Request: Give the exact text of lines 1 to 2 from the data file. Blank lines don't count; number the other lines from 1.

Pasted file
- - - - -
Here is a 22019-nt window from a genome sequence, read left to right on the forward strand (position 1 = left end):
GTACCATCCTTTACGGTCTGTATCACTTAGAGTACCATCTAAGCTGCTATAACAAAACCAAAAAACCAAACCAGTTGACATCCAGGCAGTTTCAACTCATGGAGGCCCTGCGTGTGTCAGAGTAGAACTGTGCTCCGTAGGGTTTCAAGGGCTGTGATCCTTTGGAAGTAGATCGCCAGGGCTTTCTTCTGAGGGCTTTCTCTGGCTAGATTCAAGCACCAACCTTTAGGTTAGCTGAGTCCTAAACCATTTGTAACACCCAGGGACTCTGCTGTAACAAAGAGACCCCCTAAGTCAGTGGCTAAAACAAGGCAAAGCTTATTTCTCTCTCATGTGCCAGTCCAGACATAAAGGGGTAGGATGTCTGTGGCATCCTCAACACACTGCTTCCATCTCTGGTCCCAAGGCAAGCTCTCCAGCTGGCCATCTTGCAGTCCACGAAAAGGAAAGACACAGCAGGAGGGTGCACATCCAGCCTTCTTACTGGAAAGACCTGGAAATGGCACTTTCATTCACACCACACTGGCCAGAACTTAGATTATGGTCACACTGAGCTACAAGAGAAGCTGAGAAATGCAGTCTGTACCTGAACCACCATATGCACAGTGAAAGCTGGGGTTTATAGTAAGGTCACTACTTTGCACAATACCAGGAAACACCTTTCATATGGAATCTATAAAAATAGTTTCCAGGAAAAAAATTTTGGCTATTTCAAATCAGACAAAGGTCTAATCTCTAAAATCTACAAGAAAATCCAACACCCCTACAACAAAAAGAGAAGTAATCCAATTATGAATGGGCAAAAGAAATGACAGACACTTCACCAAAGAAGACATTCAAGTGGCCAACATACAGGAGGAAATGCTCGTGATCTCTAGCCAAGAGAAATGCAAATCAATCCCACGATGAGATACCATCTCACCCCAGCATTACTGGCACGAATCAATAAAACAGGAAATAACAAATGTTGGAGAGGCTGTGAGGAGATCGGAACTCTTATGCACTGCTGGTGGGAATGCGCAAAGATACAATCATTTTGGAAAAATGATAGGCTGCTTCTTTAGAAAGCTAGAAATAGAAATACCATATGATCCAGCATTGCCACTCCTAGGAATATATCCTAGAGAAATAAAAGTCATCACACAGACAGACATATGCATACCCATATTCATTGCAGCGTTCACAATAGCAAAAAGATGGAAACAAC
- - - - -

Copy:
Here is a 22019-nt window from a genome sequence, read left to right on the forward strand (position 1 = left end):
GTACCATCCTTTACGGTCTGTATCACTTAGAGTACCATCTAAGCTGCTATAACAAAACCAAAAAACCAAACCAGTTGACATCCAGGCAGTTTCAACTCATGGAGGCCCTGCGTGTGTCAGAGTAGAACTGTGCTCCGTAGGGTTTCAAGGGCTGTGATCCTTTGGAAGTAGATCGCCAGGGCTTTCTTCTGAGGGCTTTCTCTGGCTAGATTCAAGCACCAACCTTTAGGTTAGCTGAGTCCTAAACCATTTGTAACACCCAGGGACTCTGCTGTAACAAAGAGACCCCCTAAGTCAGTGGCTAAAACAAGGCAAAGCTTATTTCTCTCTCATGTGCCAGTCCAGACATAAAGGGGTAGGATGTCTGTGGCATCCTCAACACACTGCTTCCATCTCTGGTCCCAAGGCAAGCTCTCCAGCTGGCCATCTTGCAGTCCACGAAAAGGAAAGACACAGCAGGAGGGTGCACATCCAGCCTTCTTACTGGAAAGACCTGGAAATGGCACTTTCATTCACACCACACTGGCCAGAACTTAGATTATGGTCACACTGAGCTACAAGAGAAGCTGAGAAATGCAGTCTGTACCTGAACCACCATATGCACAGTGAAAGCTGGGGTTTATAGTAAGGTCACTACTTTGCACAATACCAGGAAACACCTTTCATATGGAATCTATAAAAATAGTTTCCAGGAAAAAAATTTTGGCTATTTCAAATCAGACAAAGGTCTAATCTCTAAAATCTACAAGAAAATCCAACACCCCTACAACAAAAAGAGAAGTAATCCAATTATGAATGGGCAAAAGAAATGACAGACACTTCACCAAAGAAGACATTCAAGTGGCCAACATACAGGAGGAAATGCTCGTGATCTCTAGCCAAGAGAAATGCAAATCAATCCCACGATGAGATACCATCTCACCCCAGCATTACTGGCACGAATCAATAAAACAGGAAATAACAAATGTTGGAGAGGCTGTGAGGAGATCGGAACTCTTATGCACTGCTGGTGGGAATGCGCAAAGATACAATCATTTTGGAAAAATGATAGGCTGCTTCTTTAGAAAGCTAGAAATAGAAATACCATATGATCCAGCATTGCCACTCCTAGGAATATATCCTAGAGAAATAAAAGTCATCACACAGACAGACATATGCATACCCATATTCATTGCAGCGTTCACAATAGCAAAAAGATGGAAACAAC